Background: Genome-wide association studies (GWAS) have identified many risk genes for Alzheimer's disease (AD). The precise mechanism through which many of these genes exert their effect on AD remains unknown.
      Methods: We downloaded the top 10 AD gene single nucleotide polymorphism, baseline clinical and MR volumetric data (hippocampal, ventricular, fusiform and entorhinal volumes) of 33 ADNI-2/GO cognitively normal and 126 mild cognitive impairment subjects. The corresponding AV45 images were downloaded and processed with the FDA-approved AmyQ software. For each individual AmyQ derived the mean SUVR in 46 ROIs across the brain with whole cerebellum as a reference. We employed ANOVA with Bonferroni correction for multiple comparisons to investigate the effect of minor allele dosage on cognitive and functional performance, neurodegeneration and brain amyloidosis.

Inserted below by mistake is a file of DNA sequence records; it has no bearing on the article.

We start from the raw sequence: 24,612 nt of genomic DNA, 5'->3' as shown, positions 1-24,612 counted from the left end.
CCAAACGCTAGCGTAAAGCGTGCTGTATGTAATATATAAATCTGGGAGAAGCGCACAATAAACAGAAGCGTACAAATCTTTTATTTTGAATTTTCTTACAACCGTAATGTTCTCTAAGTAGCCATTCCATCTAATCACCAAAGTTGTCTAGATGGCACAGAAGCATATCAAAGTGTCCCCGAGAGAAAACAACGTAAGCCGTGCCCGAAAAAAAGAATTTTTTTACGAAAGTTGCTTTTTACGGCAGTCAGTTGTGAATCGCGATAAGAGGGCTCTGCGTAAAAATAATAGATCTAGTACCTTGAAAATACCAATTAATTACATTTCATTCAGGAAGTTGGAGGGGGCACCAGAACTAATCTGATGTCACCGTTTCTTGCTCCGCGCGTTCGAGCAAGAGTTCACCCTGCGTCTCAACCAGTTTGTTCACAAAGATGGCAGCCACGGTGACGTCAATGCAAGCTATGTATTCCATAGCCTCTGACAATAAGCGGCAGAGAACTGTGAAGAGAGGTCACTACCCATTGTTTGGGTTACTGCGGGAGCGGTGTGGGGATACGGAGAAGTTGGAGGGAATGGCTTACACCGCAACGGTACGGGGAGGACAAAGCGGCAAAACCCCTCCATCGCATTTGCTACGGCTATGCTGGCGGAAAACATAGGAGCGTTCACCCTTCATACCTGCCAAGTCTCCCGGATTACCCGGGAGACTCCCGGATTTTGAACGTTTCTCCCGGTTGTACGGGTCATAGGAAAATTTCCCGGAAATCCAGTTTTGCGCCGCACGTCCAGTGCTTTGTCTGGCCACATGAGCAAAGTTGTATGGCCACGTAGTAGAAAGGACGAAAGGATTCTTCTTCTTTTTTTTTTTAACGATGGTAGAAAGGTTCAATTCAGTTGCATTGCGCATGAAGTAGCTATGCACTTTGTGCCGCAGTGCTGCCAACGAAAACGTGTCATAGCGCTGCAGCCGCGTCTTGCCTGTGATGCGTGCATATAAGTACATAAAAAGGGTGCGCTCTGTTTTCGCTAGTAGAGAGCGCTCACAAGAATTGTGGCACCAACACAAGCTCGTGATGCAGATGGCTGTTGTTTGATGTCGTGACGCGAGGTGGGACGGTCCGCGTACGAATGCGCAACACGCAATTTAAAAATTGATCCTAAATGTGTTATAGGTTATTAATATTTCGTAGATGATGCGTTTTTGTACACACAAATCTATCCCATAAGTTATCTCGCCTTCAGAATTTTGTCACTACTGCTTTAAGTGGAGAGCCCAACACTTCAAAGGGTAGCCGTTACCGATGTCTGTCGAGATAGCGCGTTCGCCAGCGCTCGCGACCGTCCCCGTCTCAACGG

Results: CR1 rs6691117 and BIN1 rs749008 had significant effects on multiple measures. The minor allele of CR1 rs6691117 showed significant association with functional decline at 6, 12 and 24 months as measured with the Functional Activity Questionnaire (FAQ). The minor allele of CR1 rs6691117 also associated with lower entorhinal and fusiform volumes as well as with greater brain amyloidosis in the lateral temporal, parietal and occipital association cortices at baseline. The minor allele of BIN1 showed a negative association with ventricular size and amyloid load in the frontal association, sensorimotor, posterior cingulate, medial temporal cortices, the pons, the midbrain and the lentiform nuclei.
      Conclusions: Both CR1 rs6691117 and BIN1 rs749008 demonstrate significant associations with brain amyloidosis and neurodegeneration providing further support for the relevance of these two genes to AD pathophysiology. The minor allele of CR1 rs6691117 appears to have a disease-promoting effect while the minor allele of BIN1 rs749008 seems to convey a disease-protective effect. The associations differed significantly in terms of localization in the brain.